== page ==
Radio Broadcasting, Careers in

views updated


Whether or not a person can find employment in the radio broadcasting industry depends on how well that individual's skills, professional background, and person interests fit with the requirements for on-air or off-air positions. When filling the high-profile on-air positions, employers are generally looking for individuals who have skills in vocal performance, a background in announcing or reporting, or an expertise with specific subjects such as sports or journalism. When filling the off-air positions, employers are looking for people who have sales, fundraising, organizational, and management skills or are adept at working with engineering, electronics, and computer components. The opportunities for employment obviously depend on the size of the station. A small local radio station may employ a staff of fewer than ten people. A large regional station, however, will employ a correspondingly larger staff, which provides a broader range of possible careers.

On-Air Positions

The main on-air talent of a music-oriented station usually consists of a morning team of two announcers. One may be responsible for road traffic or news updates, while the other provides the flow of the program. Larger stations may have two people working together to provide the flow rather than just leaving it to one person. In any case, these prime positions are usually filled by the most appealing and experienced on-air personalities at the station. They have generally honed their skills by starting in the most basic entry-level jobs. Entry-level announcers are often assigned the overnight and weekend time slots at smaller professional or even college stations. This provides practice in on-air delivery and in handling the technical aspects of running a studio. When a person becomes proficient at the entry-level job, he or she may become the midday or evening disc jockey (deejay), eventually moving to the more prestigious morning or afternoon time slots, when audiences are large.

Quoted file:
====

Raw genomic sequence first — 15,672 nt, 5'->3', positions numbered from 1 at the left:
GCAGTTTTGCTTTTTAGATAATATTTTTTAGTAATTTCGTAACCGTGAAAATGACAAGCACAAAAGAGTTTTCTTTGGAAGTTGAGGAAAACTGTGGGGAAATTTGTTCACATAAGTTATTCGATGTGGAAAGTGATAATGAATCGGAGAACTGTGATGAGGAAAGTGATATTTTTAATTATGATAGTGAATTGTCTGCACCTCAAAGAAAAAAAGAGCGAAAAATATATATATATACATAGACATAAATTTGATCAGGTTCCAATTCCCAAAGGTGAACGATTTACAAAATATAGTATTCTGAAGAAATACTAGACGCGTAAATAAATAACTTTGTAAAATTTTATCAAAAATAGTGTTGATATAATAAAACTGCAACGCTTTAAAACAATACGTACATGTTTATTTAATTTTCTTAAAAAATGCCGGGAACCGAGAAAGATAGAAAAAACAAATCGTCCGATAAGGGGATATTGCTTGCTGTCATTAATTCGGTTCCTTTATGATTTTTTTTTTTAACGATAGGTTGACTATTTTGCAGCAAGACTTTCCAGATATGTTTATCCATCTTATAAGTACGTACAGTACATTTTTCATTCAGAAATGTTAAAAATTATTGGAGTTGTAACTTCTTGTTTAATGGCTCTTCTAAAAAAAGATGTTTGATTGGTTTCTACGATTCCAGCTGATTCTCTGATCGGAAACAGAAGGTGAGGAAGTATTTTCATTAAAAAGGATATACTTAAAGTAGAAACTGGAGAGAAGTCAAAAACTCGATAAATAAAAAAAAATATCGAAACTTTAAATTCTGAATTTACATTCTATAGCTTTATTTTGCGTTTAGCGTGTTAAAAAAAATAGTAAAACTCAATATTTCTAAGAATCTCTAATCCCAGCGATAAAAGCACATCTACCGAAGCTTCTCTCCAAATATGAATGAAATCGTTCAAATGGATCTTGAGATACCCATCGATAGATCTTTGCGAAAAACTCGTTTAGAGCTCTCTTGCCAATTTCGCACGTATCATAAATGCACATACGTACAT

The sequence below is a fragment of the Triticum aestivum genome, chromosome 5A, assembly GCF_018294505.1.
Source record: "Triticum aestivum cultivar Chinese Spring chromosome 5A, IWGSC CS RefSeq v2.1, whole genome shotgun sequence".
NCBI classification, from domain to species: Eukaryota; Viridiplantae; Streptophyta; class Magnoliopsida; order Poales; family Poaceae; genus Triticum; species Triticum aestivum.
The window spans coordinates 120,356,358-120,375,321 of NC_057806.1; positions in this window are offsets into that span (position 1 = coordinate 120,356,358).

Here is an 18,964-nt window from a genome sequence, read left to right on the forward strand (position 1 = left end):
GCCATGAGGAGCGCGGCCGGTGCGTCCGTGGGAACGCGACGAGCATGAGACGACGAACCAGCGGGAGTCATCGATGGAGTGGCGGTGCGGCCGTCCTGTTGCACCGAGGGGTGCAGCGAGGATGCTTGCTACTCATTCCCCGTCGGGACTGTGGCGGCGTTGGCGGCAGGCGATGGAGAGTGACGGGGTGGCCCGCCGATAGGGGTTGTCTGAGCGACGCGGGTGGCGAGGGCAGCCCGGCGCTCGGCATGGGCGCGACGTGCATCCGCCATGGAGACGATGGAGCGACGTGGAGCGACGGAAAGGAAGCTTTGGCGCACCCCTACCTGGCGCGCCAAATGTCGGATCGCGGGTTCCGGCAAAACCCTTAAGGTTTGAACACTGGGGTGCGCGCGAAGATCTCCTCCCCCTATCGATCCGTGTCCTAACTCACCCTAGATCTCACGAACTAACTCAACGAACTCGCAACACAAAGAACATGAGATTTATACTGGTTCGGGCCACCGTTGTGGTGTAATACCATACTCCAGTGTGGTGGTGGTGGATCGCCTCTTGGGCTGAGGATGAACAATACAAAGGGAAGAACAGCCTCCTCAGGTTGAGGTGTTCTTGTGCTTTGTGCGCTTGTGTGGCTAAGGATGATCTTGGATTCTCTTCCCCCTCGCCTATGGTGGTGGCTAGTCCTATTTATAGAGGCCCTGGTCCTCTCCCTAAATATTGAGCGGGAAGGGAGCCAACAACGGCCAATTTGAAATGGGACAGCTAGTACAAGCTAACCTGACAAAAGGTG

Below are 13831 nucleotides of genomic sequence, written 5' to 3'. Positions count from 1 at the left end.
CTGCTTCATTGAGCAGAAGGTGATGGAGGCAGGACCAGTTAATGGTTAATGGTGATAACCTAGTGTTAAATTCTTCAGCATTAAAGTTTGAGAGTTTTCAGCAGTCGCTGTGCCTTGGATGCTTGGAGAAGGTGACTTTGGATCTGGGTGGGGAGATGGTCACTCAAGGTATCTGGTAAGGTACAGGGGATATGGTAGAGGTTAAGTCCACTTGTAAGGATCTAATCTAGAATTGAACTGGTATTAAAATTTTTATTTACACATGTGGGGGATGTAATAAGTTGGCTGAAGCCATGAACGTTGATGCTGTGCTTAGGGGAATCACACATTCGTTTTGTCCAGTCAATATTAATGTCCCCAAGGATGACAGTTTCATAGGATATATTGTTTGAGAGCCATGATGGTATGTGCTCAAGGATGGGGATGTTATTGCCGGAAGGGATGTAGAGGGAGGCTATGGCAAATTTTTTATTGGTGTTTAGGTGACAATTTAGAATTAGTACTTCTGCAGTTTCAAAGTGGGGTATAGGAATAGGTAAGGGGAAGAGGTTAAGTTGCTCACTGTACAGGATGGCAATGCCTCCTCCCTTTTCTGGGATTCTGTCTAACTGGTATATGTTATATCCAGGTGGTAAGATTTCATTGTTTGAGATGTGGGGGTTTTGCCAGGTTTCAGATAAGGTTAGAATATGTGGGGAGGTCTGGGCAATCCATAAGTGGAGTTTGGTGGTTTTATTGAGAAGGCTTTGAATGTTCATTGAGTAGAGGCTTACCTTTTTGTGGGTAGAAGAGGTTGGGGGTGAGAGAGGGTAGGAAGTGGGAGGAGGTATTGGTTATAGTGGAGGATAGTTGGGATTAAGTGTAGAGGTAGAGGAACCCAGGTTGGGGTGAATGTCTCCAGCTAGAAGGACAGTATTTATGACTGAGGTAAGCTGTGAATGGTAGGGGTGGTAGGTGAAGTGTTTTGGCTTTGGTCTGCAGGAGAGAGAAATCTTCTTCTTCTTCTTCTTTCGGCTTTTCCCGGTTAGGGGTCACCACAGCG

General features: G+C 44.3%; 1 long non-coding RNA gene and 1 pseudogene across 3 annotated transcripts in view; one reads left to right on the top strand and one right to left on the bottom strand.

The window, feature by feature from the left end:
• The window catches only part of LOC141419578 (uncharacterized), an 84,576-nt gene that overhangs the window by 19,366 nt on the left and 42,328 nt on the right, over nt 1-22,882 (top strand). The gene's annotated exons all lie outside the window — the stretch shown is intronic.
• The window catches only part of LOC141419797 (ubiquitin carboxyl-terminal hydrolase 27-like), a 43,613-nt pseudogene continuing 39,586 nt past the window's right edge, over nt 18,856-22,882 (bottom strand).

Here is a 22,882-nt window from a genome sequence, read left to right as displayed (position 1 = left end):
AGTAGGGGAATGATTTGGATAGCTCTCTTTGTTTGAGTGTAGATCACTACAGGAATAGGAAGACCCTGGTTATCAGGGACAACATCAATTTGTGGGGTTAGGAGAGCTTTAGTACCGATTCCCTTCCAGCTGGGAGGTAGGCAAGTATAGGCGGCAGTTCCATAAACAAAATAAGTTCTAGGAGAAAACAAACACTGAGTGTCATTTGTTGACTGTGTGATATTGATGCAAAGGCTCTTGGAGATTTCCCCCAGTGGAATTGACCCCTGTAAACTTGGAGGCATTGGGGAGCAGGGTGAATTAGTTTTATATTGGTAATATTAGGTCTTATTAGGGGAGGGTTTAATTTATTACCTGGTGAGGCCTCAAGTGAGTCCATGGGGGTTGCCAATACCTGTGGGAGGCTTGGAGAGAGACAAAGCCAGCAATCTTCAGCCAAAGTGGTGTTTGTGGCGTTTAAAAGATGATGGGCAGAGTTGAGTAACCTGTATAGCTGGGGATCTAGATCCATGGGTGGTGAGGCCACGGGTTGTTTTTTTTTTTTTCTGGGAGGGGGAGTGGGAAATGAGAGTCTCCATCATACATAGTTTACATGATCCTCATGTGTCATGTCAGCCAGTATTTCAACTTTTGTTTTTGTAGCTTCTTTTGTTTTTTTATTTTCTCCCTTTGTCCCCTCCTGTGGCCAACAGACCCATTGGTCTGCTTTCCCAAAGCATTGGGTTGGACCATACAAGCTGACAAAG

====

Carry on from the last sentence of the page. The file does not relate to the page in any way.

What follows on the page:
Other on-air positions include sports announcer, news reporter, or talk-show host. Entry into these jobs may require additional experience outside of radio broadcasting. For example, many sports announcers have had successful, high-level athletic careers (either amateur or professional). Others have worked their way up from announcing high school games to college games (with a very small number progressing on to the professional-level sports events). Many news reporters have a background in journalism and have already worked for newspapers before changing over to radio broadcasting. Others move directly into a news reporting position with a commercial radio station after serving an internship or gaining experience at a college radio station. Reporters at all-news stations generally specialize in weather, sports, business, or consumer affairs. Talk-show hosts, who often get their start as successful authors, politicians, doctors, clergy, or actors, require several assistants. Some assistants help to produce the show. Others screen calls or operate the control board while the host talks and interviews guests.

Off-Air Positions

The top off-air positions in radio broadcasting are station manager and general manager. These two positions, which involve overseeing the entire operation at a station or group of stations, are most likely to be held by people who have previously served as a sales manager. Therefore, someone who wants ultimately to become a station manager or a general manger should probably look for an entry-level position in the sales department. To be on a radio sales staff often requires some sales experience, although the experience does not necessarily have to be related to media industries. The most successful sales people will often be given the opportunity to move up into managerial roles within the sales department. Top stations break the managerial roles into those of local sales manager, who oversees all sales of time for local advertising, and national sales manager, who works with advertising agencies or national advertisers that are interested in buying time. These two managers report to the general sales manager. Some stations have research directors who read and interpret national audience surveys and conduct in-house studies to determine who listens to the station and why.